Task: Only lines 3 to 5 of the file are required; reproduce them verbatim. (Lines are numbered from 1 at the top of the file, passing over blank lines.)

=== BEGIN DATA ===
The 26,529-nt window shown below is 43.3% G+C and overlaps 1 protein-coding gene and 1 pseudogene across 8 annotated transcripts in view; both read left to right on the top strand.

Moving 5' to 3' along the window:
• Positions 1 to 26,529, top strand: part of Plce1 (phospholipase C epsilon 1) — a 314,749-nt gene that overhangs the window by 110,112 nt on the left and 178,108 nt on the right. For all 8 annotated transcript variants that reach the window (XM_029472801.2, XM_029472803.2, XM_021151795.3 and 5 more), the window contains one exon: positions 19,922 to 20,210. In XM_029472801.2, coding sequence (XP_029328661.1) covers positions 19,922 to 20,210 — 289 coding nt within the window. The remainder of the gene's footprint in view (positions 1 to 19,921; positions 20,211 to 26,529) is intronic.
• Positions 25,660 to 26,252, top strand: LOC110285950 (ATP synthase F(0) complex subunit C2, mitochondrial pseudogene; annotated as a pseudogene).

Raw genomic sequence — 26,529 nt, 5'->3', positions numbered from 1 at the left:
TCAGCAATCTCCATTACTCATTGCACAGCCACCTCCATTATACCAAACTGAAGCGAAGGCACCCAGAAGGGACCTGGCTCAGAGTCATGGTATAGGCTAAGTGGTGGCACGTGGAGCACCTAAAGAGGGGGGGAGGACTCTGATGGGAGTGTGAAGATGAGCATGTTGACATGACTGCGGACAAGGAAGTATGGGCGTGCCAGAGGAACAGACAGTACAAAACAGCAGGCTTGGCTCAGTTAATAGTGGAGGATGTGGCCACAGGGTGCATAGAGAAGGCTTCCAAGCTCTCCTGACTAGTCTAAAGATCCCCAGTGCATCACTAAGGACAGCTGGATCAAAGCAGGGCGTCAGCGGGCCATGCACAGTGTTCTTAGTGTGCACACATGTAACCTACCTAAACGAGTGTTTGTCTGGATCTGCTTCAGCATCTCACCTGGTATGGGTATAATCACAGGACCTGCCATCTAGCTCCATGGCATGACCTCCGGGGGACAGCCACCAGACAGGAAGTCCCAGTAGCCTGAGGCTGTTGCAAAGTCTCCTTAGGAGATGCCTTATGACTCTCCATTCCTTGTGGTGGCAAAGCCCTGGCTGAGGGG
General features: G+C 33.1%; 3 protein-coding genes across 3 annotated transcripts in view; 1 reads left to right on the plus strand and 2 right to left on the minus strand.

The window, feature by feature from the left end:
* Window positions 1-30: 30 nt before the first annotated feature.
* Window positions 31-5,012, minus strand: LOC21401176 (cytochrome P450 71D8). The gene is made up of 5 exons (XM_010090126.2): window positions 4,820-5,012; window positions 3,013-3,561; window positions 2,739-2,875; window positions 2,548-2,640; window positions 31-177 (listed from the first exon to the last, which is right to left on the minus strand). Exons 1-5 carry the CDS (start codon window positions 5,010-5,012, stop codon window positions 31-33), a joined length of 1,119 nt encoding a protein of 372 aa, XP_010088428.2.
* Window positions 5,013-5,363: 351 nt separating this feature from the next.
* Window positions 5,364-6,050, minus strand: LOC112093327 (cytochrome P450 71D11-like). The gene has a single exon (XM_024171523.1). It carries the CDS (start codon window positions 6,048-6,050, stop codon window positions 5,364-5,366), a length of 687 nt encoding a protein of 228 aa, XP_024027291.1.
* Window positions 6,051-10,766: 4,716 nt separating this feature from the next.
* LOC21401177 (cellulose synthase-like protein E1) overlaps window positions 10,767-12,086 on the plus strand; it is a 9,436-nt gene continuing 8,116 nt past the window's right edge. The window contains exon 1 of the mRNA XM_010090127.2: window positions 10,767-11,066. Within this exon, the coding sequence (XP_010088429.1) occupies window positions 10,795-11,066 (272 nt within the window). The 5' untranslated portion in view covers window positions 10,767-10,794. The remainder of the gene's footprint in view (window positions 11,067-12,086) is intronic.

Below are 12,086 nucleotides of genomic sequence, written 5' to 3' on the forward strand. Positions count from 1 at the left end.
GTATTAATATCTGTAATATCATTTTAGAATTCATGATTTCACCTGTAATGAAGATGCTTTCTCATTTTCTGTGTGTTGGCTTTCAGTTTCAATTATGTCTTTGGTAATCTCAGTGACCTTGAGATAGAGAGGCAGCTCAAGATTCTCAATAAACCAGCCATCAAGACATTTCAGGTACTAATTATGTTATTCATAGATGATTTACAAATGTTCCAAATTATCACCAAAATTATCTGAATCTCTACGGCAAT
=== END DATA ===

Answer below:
• Positions 1 to 26,529, top strand: part of Plce1 (phospholipase C epsilon 1) — a 314,749-nt gene that overhangs the window by 110,112 nt on the left and 178,108 nt on the right. For all 8 annotated transcript variants that reach the window (XM_029472801.2, XM_029472803.2, XM_021151795.3 and 5 more), the window contains one exon: positions 19,922 to 20,210. In XM_029472801.2, coding sequence (XP_029328661.1) covers positions 19,922 to 20,210 — 289 coding nt within the window. The remainder of the gene's footprint in view (positions 1 to 19,921; positions 20,211 to 26,529) is intronic.
• Positions 25,660 to 26,252, top strand: LOC110285950 (ATP synthase F(0) complex subunit C2, mitochondrial pseudogene; annotated as a pseudogene).

Raw genomic sequence — 26,529 nt, 5'->3', positions numbered from 1 at the left: